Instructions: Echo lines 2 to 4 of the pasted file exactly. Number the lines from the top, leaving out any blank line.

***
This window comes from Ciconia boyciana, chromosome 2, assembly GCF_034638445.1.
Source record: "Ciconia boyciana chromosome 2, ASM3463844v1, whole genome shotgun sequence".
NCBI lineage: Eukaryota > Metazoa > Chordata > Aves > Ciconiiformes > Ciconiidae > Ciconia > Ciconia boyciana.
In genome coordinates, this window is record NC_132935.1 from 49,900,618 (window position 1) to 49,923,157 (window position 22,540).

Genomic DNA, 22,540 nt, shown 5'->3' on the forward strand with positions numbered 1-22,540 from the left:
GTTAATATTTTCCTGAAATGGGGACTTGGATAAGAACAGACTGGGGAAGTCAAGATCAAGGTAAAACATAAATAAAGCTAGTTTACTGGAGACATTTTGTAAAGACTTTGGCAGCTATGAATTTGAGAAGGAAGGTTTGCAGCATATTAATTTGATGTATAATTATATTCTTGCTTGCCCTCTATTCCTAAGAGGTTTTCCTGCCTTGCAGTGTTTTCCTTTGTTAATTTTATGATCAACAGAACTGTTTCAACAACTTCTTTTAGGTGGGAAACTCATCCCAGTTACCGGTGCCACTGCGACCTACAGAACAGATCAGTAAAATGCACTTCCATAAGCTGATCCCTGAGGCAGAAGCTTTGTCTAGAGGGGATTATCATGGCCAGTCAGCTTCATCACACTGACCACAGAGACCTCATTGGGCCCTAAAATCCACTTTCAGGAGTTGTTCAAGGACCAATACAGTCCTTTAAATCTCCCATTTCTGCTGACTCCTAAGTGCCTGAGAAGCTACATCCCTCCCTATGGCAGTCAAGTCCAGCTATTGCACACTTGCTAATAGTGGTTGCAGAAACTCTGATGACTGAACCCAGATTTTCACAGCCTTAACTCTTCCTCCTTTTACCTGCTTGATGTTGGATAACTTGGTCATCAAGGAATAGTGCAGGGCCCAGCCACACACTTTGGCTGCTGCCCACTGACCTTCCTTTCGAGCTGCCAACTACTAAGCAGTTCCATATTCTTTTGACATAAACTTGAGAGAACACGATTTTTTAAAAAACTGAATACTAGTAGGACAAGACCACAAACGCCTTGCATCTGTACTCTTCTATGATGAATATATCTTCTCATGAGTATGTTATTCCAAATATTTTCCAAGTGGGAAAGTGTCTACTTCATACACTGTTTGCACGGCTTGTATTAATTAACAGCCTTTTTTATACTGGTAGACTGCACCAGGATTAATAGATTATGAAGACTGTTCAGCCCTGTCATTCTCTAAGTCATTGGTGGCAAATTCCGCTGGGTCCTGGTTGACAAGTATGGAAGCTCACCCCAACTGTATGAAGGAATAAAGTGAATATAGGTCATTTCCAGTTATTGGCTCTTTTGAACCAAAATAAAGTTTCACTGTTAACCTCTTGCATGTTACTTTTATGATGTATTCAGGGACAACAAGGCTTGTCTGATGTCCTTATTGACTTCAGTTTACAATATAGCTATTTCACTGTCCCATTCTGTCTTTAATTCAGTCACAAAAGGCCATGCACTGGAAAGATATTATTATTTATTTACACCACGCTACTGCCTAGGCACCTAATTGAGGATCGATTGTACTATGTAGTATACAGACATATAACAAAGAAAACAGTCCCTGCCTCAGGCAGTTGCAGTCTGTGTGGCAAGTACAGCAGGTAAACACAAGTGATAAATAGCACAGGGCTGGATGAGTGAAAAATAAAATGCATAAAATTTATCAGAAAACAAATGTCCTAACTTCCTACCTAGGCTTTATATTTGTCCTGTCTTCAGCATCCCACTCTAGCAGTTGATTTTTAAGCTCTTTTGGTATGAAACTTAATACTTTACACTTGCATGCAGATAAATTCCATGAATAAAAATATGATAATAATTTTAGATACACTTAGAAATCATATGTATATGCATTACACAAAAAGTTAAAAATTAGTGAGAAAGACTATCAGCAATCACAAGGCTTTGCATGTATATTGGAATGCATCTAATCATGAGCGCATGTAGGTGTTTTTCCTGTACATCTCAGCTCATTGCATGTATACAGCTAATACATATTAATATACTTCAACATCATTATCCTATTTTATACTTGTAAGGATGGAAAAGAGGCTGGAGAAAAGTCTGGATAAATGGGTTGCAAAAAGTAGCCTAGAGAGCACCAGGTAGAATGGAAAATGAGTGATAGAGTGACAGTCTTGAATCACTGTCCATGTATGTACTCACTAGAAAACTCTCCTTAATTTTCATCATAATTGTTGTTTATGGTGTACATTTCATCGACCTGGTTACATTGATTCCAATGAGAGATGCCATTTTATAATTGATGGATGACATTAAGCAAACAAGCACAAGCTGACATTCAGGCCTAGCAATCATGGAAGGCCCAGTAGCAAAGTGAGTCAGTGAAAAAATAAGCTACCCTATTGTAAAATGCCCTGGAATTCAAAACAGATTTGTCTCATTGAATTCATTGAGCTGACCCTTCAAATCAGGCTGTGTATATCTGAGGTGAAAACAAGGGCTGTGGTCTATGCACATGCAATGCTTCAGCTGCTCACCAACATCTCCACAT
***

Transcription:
Source record: "Ciconia boyciana chromosome 2, ASM3463844v1, whole genome shotgun sequence".
NCBI lineage: Eukaryota > Metazoa > Chordata > Aves > Ciconiiformes > Ciconiidae > Ciconia > Ciconia boyciana.
In genome coordinates, this window is record NC_132935.1 from 49,900,618 (window position 1) to 49,923,157 (window position 22,540).